FCC's Clyburn skirts reclassification, likely to side with chairman
Mignon Clyburn, a member of the Federal Communications Commission, said she hasn't decided conclusively what course of action she will take as the agency deliberates on whether it will reclassify broadband services under Title II. But a source close to Clyburn said the Democratic member will likely side with a decision made by the chairman.
But in an interview with "The Communicators" on C-SPAN, she told host Peter Slen and Post Tech that she is in active discussion with the chairman's office, other commissioners, companies and public interest groups that all have a opinion in the debate.
The show will air Saturday at 6:30 p.m. and again Monday at 8 a.m. and 8 p.m.
"I'm hopeful that under the current framework, we can achieve objectives I put forth," Clyburn said. But "I'm open that if we see in our evaluations that there are deficiencies there . . . than we need to have a different set of conversations."
In the interview, Clyburn talked about her views on the federal appeals court decision in favor of Comcast. She said the decision was narrowly tailored and showed the FCC didn't have the ability to regulate network management choices of companies.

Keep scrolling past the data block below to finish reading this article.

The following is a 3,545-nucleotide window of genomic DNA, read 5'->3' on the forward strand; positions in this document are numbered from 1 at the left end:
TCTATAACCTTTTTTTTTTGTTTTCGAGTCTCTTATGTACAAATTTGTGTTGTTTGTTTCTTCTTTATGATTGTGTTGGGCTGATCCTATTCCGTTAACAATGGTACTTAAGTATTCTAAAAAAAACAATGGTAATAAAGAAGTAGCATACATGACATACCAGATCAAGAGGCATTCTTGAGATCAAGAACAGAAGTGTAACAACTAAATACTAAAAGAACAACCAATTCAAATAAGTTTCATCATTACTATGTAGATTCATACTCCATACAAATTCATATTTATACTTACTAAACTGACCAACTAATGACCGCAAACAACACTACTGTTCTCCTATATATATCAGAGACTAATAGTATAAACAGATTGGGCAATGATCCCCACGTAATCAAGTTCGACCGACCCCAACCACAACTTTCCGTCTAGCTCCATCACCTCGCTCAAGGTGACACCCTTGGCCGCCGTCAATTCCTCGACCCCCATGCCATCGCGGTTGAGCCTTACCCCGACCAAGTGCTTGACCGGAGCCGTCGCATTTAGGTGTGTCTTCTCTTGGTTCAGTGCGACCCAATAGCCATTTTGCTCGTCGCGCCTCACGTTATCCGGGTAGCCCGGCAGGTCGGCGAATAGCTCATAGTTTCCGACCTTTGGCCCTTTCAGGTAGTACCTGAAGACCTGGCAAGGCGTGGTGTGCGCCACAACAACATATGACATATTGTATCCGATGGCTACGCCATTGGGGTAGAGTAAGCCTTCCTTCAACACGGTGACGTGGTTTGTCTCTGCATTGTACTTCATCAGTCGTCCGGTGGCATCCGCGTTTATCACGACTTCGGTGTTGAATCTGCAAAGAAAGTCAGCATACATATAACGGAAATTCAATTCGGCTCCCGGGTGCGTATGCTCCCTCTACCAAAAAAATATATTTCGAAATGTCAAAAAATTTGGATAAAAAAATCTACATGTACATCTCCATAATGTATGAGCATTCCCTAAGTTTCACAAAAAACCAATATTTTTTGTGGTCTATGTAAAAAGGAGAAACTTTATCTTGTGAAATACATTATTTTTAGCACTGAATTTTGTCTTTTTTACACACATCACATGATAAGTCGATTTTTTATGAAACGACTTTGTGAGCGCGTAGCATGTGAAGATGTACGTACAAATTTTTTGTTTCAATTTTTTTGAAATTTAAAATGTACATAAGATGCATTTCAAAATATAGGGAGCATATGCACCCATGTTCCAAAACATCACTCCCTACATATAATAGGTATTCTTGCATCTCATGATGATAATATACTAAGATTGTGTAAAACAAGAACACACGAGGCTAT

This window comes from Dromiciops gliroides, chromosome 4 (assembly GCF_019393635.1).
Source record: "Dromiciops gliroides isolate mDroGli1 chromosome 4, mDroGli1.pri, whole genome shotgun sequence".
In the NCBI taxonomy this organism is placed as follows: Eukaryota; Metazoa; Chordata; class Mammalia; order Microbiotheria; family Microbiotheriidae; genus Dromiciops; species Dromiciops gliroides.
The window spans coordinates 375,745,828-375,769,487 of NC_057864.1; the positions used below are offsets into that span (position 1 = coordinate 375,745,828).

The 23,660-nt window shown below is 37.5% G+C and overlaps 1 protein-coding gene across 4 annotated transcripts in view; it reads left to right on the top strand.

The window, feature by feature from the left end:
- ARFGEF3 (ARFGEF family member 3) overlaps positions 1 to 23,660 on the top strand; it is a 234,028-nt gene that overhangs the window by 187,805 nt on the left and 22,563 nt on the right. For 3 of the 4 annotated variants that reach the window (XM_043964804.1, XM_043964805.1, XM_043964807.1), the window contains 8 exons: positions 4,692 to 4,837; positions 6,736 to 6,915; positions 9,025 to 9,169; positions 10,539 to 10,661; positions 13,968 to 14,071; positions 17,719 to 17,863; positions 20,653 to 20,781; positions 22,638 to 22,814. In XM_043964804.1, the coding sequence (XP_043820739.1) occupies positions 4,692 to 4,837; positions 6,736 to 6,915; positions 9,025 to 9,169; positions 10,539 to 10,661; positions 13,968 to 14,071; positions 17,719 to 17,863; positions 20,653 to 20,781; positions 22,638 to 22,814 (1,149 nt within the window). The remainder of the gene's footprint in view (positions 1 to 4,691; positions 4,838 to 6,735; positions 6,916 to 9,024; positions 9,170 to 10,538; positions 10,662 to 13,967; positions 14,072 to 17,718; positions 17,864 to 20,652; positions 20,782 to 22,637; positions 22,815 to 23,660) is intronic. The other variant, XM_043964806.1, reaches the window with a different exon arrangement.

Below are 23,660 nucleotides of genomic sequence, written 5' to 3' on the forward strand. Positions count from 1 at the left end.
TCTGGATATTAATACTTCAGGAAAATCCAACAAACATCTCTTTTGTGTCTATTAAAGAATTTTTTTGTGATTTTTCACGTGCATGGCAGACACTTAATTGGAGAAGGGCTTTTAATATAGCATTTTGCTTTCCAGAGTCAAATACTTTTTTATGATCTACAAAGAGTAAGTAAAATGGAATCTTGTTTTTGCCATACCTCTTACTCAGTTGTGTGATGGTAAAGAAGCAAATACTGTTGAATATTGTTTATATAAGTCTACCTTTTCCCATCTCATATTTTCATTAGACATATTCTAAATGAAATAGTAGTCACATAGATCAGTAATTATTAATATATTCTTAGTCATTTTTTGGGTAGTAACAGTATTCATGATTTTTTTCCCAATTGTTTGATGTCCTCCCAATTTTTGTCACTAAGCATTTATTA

Later, she clarified her comments to Post Tech in an e-mail:
“The Comcast decision is narrow in one respect: it does not state, as some would have it, that the Commission cannot regulate the Internet, period. Rather, it held that we do not have the ancillary authority – under Title I – to enforce the four open Internet principles we have had in place for several years. We are therefore not foreclosed from using other sources of authority to enact and enforce rules that enable us to keep the Internet open and free. I am open to all options and believe that we should not be afraid to ask the tough questions in order to find the best way to keep the Internet in the hands of the people and not industry.”
A full video of interview will be available today at noon.
April 22, 2010; 5:30 PM ET
| Tags: Federal Communications Commission, Mignon Clyburn
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